This article is reprinted from the Indexology blog of S&P Dow Jones Indices.
On Sept. 4, 2020, S&P DJI’s U.S. Index Committee announced that Etsy, Teradyne, and Catalent were being added to the S&P 500®, replacing H&R Block, Coty, and Kohl’s.
The changes attracted significant market attention and sparked a discussion around the names being added to the index, as well as those that were not. These updates also coincided with the S&P 500’s scheduled quarterly rebalancing. Changes to the index can be made at any time—they do not have to happen during quarterly rebalances. However, given the higher-than-usual attention, it’s worth revisiting the S&P 500’s purpose and objective, what the Index Committee does, and how the committee helps ensure that the index is doing its job.
What Is the S&P 500’s Objective?
The S&P 500 is synonymous with U.S. equity market performance and is referenced by investors, analysts, and the media every day. The index was up 1.5% today? Great, the S&P 500 is doing well! Did the market decline? Uh-oh, the S&P 500 did poorly. But whether the index is “doing a good job” has little to do with the direction of its returns.
Per the S&P U.S. Indices Methodology, the objective of the S&P 500 is to “measure the performance of the large-cap segment of the U.S. market.” That’s it. The job of the Index Committee is not to add stocks that it thinks will perform well. Instead, it makes sure the index continues to provide a representative reflection of the large cap U.S. equity market.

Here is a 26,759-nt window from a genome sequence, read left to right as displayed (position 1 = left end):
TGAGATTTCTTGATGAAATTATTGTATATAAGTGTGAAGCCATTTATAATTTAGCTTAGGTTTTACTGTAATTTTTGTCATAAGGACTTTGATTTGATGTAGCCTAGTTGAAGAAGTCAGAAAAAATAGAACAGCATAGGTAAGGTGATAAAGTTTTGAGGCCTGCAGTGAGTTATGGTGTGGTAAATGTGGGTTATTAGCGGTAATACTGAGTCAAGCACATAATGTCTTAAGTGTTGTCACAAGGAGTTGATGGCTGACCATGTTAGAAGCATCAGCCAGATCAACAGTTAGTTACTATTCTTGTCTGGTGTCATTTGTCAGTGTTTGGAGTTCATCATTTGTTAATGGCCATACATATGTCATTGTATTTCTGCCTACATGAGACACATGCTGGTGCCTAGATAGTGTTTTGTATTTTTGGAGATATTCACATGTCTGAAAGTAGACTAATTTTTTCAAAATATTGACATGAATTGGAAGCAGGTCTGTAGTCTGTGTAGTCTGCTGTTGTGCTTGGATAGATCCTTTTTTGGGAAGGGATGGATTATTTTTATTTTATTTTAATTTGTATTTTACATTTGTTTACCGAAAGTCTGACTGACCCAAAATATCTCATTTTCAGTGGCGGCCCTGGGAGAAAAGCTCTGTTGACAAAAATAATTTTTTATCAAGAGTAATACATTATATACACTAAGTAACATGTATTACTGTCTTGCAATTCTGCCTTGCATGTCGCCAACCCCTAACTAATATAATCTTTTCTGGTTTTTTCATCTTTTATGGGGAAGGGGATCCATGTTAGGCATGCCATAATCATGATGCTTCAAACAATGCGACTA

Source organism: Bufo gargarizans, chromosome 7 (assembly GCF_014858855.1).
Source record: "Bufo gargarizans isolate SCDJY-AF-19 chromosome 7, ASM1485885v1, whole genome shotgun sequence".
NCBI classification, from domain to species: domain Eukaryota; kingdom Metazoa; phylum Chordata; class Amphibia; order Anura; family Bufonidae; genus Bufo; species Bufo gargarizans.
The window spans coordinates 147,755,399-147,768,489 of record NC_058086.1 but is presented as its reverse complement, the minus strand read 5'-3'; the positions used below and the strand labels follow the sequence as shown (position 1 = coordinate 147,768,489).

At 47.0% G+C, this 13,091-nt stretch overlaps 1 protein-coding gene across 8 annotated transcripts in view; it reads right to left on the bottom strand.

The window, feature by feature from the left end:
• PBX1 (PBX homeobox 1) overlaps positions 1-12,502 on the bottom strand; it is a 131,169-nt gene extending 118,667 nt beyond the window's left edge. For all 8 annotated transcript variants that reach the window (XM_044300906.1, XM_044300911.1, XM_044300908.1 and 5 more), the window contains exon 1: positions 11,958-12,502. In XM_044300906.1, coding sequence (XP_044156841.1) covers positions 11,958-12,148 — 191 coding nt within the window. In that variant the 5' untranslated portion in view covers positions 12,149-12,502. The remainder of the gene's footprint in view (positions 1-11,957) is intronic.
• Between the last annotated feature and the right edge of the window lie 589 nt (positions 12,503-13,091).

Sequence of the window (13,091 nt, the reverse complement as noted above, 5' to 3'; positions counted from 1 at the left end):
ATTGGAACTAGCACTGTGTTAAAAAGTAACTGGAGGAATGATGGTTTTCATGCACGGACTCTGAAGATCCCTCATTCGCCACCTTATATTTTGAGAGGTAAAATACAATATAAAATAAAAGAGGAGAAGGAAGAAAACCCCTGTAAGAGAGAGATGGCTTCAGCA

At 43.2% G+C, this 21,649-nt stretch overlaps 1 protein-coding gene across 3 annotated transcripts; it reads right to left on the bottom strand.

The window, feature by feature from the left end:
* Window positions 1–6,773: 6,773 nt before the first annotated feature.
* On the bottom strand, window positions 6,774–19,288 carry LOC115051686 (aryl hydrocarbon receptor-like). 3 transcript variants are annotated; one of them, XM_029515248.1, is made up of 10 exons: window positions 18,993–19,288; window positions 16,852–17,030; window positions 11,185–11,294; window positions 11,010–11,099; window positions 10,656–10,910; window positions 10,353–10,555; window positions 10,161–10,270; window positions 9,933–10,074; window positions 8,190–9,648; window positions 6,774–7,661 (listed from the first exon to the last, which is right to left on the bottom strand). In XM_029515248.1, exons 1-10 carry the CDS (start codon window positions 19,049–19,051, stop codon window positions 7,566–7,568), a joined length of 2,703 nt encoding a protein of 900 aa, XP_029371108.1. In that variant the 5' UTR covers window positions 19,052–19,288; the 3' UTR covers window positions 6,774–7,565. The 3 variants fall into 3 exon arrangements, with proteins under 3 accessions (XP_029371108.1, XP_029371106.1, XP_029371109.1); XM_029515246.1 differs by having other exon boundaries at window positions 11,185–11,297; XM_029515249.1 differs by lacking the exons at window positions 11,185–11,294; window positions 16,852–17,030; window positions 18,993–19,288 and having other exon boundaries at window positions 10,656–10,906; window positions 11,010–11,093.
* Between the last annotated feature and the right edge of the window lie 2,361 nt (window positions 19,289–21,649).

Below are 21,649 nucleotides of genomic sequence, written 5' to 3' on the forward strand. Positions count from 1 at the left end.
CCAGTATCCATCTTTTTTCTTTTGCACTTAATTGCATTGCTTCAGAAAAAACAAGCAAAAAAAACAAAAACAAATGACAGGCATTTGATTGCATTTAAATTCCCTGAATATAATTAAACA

Rebalancing versus Reconstituting
The U.S. large-cap market has changed significantly over the years and there are several ways the Index Committee ensures that the 63-year-old S&P 500 reflects that evolution. One of them is by rebalancing the index.
During a rebalance, S&P 500 constituents’ individual weights are adjusted to reflect their latest share counts and float. Company share counts are constantly changing as they issue stock and perform buybacks, so the S&P 500 is rebalanced every quarter to adjust each company’s weighting based on its latest share count and float.
While the Index Committee can also reconstitute the index during a rebalance by adding or removing companies, these changes to index membership can be made at any time—they don’t have to happen during a rebalance and a rebalance doesn’t have to include a reconstitution.
Since the beginning of 2017, 82 companies have been added to the S&P 500.
So, Is the S&P 500 Doing Its Job?
This brings us back to our first question. Have all the changes made over the years by the Index Committee helped the index accurately represent the U.S. large-cap market?
One way we can grade the S&P 500’s performance is through sector representation. Since the index has a fixed count of 500 companies, not every eligible company can be added to the index. One of the factors the Index Committee looks at when considering changes to the index is sector composition. Per the index methodology, this is measured by a comparison of GICS® sector weights in the S&P 500 with the corresponding weights in the large-cap range of the S&P Total Market Index (TMI), which measures the performance of all U.S. stocks.
Using the historical market capitalization thresholds from Appendix A of the S&P U.S. Indices Methodology document, we can arrive at the GICS sector weights for the large-cap section of the S&P TMI.
Exhibit 2 shows the relative sector weights of the S&P 500 against the large-cap portion of the S&P TMI. The average difference is based on year-end weights between 2007 and 2020.
Clearly, the S&P 500 GICS sector weights have typically been similar to the large-cap portion of the S&P TMI. And while some differences have emerged in 2020, the S&P 500 remains representative of the large-cap U.S. equity space. The index is doing its job.